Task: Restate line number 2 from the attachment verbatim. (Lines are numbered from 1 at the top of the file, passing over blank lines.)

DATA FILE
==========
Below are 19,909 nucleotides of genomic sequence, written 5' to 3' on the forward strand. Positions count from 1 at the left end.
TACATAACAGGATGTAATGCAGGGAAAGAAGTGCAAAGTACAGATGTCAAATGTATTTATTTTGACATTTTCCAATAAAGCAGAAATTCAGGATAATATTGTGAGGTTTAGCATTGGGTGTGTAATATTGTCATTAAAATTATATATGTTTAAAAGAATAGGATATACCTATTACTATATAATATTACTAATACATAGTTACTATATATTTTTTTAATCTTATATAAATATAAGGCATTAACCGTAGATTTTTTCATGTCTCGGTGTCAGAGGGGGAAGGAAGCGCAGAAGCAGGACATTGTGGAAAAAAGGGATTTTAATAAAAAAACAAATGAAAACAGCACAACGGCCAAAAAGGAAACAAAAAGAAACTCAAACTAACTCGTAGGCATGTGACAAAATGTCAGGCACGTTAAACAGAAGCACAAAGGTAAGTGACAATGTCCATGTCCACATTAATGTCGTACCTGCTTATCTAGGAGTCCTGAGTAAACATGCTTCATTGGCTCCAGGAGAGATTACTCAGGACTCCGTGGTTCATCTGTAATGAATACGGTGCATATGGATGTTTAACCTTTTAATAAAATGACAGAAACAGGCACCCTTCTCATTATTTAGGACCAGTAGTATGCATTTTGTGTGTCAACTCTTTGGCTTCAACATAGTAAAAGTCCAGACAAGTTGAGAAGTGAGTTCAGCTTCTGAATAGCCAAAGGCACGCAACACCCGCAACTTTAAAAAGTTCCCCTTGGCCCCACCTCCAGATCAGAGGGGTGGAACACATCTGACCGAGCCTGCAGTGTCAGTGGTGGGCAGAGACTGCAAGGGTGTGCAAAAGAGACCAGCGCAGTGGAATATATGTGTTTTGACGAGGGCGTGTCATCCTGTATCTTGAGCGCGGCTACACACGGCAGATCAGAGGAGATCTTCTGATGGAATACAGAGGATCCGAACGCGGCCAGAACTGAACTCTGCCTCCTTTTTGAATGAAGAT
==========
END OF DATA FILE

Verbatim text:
TACATAACAGGATGTAATGCAGGGAAAGAAGTGCAAAGTACAGATGTCAAATGTATTTATTTTGACATTTTCCAATAAAGCAGAAATTCAGGATAATATTGTGAGGTTTAGCATTGGGTGTGTAATATTGTCATTAAAATTATATATGTTTAAAAGAATAGGATATACCTATTACTATATAATATTACTAATACATAGTTACTATATATTTTTTTAATCTTATATAAATATAAGGCATTAACCGTAGATTTTTTCATGTCTCGGTGTCAGAGGGGGAAGGAAGCGCAGAAGCAGGACATTGTGGAAAAAAGGGATTTTAATAAAAAAACAAATGAAAACAGCACAACGGCCAAAAAGGAAACAAAAAGAAACTCAAACTAACTCGTAGGCATGTGACAAAATGTCAGGCACGTTAAACAGAAGCACAAAGGTAAGTGACAATGTCCATGTCCACATTAATGTCGTACCTGCTTATCTAGGAGTCCTGAGTAAACATGCTTCATTGGCTCCAGGAGAGATTACTCAGGACTCCGTGGTTCATCTGTAATGAATACGGTGCATATGGATGTTTAACCTTTTAATAAAATGACAGAAACAGGCACCCTTCTCATTATTTAGGACCAGTAGTATGCATTTTGTGTGTCAACTCTTTGGCTTCAACATAGTAAAAGTCCAGACAAGTTGAGAAGTGAGTTCAGCTTCTGAATAGCCAAAGGCACGCAACACCCGCAACTTTAAAAAGTTCCCCTTGGCCCCACCTCCAGATCAGAGGGGTGGAACACATCTGACCGAGCCTGCAGTGTCAGTGGTGGGCAGAGACTGCAAGGGTGTGCAAAAGAGACCAGCGCAGTGGAATATATGTGTTTTGACGAGGGCGTGTCATCCTGTATCTTGAGCGCGGCTACACACGGCAGATCAGAGGAGATCTTCTGATGGAATACAGAGGATCCGAACGCGGCCAGAACTGAACTCTGCCTCCTTTTTGAATGAAGAT